Are Mini Books the Future?

A quiet evolution has been occurring in the world of book publishing during this last decade. A hybrid species is emerging—one that has taken until just last year to jump the Atlantic and become available to American literary consumers. There may not seem to be much room to improve upon our current forms of bookish technology, as the basic formats are pretty simple: hardcover, paperback, ebook. But even if you are firmly in either the print or electronic camp, you may be pleasantly surprised by a type of happy medium that is ideally giving readers the best of both worlds.

Way back in 2009, when Americans were mostly focused on Obama starting his first term as president of the United States, the War on Terror had not yet faded into the background, and the death of Michael Jackson was briefly disrupting the lives of pop music fans everywhere, Dutch publisher Royal Jongbloed was introducing the dwarsligger (and if you are like me and can’t pronounce that, it is also being called a flipback book or a mini book). These small volumes are putting some of the most popular books quite literally into the palm of the reader’s hand. Meant to be read using only one hand—with the thumb flipping the pages—this new design can simulate the experience of scrolling on your phone to read (but with no social media notifications to distract you). The new format provides an unabridged story in a lightweight container small enough to fit in your back pocket. Over ten million copies of flipback books have already been sold in Europe since their launch, and now they are in the United States.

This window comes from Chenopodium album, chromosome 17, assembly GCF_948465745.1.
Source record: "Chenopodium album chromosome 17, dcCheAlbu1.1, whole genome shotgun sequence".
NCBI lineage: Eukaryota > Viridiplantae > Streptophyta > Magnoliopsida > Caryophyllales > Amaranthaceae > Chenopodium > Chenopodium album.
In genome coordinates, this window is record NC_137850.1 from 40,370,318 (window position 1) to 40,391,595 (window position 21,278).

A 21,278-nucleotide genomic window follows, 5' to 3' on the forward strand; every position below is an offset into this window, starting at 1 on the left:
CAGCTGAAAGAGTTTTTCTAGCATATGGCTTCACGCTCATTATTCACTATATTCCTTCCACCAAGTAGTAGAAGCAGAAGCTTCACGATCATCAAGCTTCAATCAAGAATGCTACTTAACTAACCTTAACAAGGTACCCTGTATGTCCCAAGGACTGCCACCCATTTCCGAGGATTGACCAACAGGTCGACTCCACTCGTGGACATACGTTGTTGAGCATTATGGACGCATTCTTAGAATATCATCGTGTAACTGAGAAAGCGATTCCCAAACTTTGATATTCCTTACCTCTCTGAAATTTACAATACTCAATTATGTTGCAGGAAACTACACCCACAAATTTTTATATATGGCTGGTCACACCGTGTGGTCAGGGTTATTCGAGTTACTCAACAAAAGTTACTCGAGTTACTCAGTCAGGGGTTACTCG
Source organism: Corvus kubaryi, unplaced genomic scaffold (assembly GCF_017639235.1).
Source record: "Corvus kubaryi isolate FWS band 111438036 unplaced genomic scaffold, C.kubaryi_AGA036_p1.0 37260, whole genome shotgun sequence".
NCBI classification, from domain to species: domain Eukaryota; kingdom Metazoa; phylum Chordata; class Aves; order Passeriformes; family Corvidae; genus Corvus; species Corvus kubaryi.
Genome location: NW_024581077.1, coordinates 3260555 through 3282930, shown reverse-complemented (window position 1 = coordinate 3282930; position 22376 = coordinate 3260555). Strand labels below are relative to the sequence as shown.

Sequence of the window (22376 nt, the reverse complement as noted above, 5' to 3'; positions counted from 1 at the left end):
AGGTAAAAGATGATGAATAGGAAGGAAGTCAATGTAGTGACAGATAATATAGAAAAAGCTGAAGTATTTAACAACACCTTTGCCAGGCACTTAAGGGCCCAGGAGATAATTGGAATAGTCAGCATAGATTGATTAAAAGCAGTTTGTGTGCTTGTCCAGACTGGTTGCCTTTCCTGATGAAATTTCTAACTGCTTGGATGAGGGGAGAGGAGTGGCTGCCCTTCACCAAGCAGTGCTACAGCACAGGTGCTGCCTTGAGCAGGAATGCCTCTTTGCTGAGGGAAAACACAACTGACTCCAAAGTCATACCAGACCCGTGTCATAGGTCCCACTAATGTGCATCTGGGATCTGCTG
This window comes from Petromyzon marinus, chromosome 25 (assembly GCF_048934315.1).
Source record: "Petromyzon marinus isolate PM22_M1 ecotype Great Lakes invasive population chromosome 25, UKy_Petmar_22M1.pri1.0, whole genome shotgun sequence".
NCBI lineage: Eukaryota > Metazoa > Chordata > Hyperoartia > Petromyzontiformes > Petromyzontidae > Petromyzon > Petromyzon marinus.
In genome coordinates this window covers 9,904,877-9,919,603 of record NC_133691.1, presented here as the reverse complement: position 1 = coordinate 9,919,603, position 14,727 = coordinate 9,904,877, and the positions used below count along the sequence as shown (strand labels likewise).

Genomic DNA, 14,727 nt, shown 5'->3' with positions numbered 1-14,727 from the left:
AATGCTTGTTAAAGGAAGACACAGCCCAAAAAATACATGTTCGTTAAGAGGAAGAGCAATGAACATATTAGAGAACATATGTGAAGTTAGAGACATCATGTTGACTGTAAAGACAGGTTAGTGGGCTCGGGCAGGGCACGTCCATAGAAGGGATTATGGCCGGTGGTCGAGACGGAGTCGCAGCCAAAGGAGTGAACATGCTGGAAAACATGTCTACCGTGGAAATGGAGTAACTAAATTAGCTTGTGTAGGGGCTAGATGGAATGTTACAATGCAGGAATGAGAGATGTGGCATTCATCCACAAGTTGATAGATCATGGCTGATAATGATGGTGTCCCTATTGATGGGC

We have Dutton Books for Young Readers, an imprint of Penguin, to thank for bringing this new option to the States. Toward the end of 2018, Dutton launched their first set of tester flipback books in the form of four of best-selling YA novelist John Green’s most popular novels: Looking for Alaska, An Abundance of Katherines, Paper Towns, and The Fault in Our Stars. They come in an adorable box set (if you are interested in that sort of thing), but they are also being sold separately. If you are curious enough to want a flipback book but aren’t particularly interested in any of these first four, there are more to come. By the end of 2019 you will be able to find classic titles like Anne of Green Gables, The Little Princess, and The Outsiders, as well as newer titles like Marie Lu’s Legend and Ally Condie’s Matched. At least initially, it seems Dutton will be focusing its project on YA novels to build its fan base.

Will this new form of reading technology catch on? Will we see this evolution turn into a revolution? Who knows? But it is great to see how as the way we read and take in information changes, the physical form of the books we love is changing too.